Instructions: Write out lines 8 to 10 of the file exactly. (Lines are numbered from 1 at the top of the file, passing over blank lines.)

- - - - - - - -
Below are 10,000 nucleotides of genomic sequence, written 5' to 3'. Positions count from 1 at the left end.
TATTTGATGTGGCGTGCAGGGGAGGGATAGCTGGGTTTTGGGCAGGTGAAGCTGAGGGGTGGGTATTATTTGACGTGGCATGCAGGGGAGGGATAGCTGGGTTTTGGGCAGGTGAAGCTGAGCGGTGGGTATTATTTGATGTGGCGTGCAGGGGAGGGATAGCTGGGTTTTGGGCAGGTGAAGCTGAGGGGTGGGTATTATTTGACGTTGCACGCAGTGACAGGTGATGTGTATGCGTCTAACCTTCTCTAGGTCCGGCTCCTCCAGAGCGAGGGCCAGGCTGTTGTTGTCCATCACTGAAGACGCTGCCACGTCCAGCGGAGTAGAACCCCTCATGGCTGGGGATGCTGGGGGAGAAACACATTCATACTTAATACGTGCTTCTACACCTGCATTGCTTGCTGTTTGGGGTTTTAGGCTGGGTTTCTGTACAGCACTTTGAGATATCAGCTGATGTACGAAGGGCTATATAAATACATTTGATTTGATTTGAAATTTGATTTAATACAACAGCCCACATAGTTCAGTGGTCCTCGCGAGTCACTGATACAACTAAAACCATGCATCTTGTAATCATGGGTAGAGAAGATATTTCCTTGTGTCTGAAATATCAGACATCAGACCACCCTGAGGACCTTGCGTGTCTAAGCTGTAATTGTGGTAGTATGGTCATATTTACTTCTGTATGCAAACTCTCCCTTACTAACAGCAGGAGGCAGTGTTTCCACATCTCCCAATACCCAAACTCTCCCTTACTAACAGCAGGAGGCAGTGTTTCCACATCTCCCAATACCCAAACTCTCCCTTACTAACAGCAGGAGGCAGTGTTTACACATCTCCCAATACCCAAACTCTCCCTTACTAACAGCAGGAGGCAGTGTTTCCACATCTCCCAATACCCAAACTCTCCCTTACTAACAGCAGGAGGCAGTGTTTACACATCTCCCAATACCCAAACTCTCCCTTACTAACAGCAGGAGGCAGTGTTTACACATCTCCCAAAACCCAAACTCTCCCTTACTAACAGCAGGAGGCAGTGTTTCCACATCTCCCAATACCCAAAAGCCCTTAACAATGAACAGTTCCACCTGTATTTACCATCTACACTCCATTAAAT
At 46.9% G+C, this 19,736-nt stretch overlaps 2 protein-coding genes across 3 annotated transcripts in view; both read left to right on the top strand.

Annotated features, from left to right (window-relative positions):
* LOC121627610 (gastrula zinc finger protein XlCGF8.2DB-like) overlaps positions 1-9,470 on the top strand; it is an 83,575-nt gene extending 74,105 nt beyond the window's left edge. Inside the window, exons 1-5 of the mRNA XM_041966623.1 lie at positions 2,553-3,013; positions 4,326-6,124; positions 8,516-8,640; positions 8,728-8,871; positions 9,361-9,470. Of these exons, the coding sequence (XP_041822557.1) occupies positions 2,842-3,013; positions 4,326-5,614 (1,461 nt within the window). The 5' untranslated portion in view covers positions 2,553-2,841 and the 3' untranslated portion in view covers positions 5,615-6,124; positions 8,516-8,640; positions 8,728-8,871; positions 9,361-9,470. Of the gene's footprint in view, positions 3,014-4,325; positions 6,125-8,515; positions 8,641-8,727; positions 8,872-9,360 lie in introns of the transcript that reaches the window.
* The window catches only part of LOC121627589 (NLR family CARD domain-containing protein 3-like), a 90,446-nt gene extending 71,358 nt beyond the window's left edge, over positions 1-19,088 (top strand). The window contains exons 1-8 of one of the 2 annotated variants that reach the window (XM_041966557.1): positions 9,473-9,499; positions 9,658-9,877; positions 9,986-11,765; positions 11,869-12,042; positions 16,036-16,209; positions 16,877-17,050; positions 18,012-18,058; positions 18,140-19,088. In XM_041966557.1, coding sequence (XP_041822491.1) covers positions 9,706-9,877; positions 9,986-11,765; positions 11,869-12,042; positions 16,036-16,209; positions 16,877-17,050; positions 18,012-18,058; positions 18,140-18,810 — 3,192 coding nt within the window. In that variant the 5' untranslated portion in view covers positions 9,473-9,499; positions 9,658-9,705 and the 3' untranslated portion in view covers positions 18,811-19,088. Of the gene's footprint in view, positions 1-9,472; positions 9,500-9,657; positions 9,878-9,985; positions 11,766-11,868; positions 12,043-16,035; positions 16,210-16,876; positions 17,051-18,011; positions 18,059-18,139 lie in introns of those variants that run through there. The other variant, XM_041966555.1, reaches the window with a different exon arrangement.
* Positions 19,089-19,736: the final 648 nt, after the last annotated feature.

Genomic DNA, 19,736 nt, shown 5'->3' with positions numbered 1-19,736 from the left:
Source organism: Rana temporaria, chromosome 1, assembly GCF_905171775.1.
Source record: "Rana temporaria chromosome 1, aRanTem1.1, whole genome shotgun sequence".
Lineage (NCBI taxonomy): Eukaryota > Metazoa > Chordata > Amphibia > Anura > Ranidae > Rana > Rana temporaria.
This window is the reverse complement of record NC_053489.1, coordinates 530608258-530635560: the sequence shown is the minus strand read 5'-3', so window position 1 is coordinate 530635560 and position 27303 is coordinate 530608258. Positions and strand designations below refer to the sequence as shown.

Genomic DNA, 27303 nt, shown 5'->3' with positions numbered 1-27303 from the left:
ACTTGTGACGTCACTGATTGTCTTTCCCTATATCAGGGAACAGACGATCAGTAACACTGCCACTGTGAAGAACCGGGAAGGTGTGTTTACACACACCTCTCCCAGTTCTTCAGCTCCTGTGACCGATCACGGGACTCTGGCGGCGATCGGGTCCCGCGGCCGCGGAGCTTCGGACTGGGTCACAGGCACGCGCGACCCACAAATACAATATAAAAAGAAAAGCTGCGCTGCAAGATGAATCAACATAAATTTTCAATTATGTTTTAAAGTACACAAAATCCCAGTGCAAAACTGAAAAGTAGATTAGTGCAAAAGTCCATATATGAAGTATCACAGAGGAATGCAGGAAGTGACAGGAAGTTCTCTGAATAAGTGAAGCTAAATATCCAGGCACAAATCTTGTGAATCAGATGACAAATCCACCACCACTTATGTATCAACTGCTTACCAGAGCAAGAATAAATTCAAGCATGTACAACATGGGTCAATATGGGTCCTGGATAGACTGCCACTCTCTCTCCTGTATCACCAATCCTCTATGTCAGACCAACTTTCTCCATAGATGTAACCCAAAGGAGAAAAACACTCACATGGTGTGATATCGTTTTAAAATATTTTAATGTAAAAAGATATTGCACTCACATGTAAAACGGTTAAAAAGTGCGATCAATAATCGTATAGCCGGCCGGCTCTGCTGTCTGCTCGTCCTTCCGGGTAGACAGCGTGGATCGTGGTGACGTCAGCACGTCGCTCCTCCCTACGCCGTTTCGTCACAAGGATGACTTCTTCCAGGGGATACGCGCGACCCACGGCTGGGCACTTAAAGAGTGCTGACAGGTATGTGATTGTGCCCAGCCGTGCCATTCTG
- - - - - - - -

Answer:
Genomic DNA, 19,736 nt, shown 5'->3' with positions numbered 1-19,736 from the left:
Source organism: Rana temporaria, chromosome 1, assembly GCF_905171775.1.
Source record: "Rana temporaria chromosome 1, aRanTem1.1, whole genome shotgun sequence".